set firewall name LAN-LOCAL rule 30 description 'Allow SNMP'
set firewall name LAN-LOCAL rule 30 destination port 161
set firewall name LAN-LOCAL rule 30 log disable
set firewall name LAN-LOCAL rule 30 protocol udp
set firewall name LAN-LOCAL rule 30 source address 192.168.200.200

These next rules are what we need to restrict source IP addresses or network prefixes that can connect to the EdgeRouter Lite. If you disable GUI access then there is no point in adding firewall rules for both HTTP and HTTPS.

set firewall name LAN-LOCAL rule 40 action accept
set firewall name LAN-LOCAL rule 40 description 'Allow SSH'
set firewall name LAN-LOCAL rule 40 destination port 22
set firewall name LAN-LOCAL rule 40 log disable
set firewall name LAN-LOCAL rule 40 protocol tcp
set firewall name LAN-LOCAL rule 40 source group address-group SSH-TRUSTED
set firewall name LAN-LOCAL rule 50 action accept
set firewall name LAN-LOCAL rule 50 description 'Allow HTTPS'
set firewall name LAN-LOCAL rule 50 destination port 443
set firewall name LAN-LOCAL rule 50 log disable
set firewall name LAN-LOCAL rule 50 protocol tcp
set firewall name LAN-LOCAL rule 50 source group network-group GUI-TRUSTED
set firewall name LAN-LOCAL rule 60 action accept
set firewall name LAN-LOCAL rule 60 description 'Allow HTTP'
set firewall name LAN-LOCAL rule 60 destination port 80
set firewall name LAN-LOCAL rule 60 log disable
set firewall name LAN-LOCAL rule 60 protocol tcp
set firewall name LAN-LOCAL rule 60 source group network-group GUI-TRUSTED

The last rule allows any traffic that is in established or related state. Check this site to understand the states.

set firewall name LAN-LOCAL rule 70 action accept
set firewall name LAN-LOCAL rule 70 description 'Allow Established'
set firewall name LAN-LOCAL rule 70 log disable
set firewall name LAN-LOCAL rule 70 protocol all
set firewall name LAN-LOCAL rule 70 state established enable
set firewall name LAN-LOCAL rule 70 state related enable

Apply the firewall policy

Now, we need to apply the firewall rule to all your LAN interfaces including sub-interfaces.

set interfaces ethernet eth1 firewall local name LAN-LOCAL
set interfaces ethernet eth2 firewall local name LAN-LOCAL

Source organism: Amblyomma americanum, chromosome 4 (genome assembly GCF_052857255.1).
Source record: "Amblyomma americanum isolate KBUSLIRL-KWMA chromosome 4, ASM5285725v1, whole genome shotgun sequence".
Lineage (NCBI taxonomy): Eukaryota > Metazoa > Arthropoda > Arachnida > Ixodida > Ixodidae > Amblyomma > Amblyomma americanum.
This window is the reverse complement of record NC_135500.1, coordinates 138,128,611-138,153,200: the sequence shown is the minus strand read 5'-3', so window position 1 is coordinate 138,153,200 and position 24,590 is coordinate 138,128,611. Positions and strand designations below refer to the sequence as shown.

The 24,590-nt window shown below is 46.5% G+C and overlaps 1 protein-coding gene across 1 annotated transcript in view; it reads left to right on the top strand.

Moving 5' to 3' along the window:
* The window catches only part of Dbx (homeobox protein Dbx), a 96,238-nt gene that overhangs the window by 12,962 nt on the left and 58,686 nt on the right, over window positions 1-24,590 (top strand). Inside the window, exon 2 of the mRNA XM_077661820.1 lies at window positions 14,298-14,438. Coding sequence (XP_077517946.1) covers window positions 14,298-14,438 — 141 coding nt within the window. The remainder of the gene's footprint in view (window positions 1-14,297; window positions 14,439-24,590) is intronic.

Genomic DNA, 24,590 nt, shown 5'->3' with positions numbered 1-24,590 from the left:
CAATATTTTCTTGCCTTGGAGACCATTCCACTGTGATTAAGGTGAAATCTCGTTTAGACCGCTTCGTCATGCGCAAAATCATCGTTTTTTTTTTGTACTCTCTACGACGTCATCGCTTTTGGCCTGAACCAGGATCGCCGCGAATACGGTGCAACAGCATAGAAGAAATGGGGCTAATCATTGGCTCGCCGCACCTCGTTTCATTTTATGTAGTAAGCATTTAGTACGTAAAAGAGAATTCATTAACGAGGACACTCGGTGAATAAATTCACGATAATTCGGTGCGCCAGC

set interfaces ethernet eth1 vif 10 firewall local name LAN-LOCAL
set interfaces ethernet eth1 vif 50 firewall local name LAN-LOCAL
set interfaces ethernet eth1 vif 100 firewall local name LAN-LOCAL
set interfaces ethernet eth1 vif 200 firewall local name LAN-LOCAL

Save config

Now, we need to save the configuration by issuing commit;save command.

Verification

Try connecting to EdgeRouter Lite without logging out from your current SSH or secure HTTP connection. This ensures that you still have access to the router just in case there’s a mistake with the ACL. If you have a Network Management System (NMS), make sure that SNMP is working as well.

Final Words

Any traffic destined to the EdgeRouter Lite must be restricted. While we did it on the WAN side, we also need to secure the LAN side. As much as possible, the allowed list must be limited. Only systems that must have router access should be on the list. Finally, computers on the list should have great security controls to keep it from being compromised.

The next blog post, I am going to talk about securing the remote access VPN. The blog post will address the security concerns on my how to configure EdgeRouter Lite guide.

Disclosure

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About Andrew Roderos

As an IT professional, I have a strong passion for technology and a desire to learn more about it. Technologies that I am mostly interested in are computer networking, network security, virtualization, and programming. Outside of the information technology world, I enjoy traveling, reading science fiction books and manga, watching movies, and photography.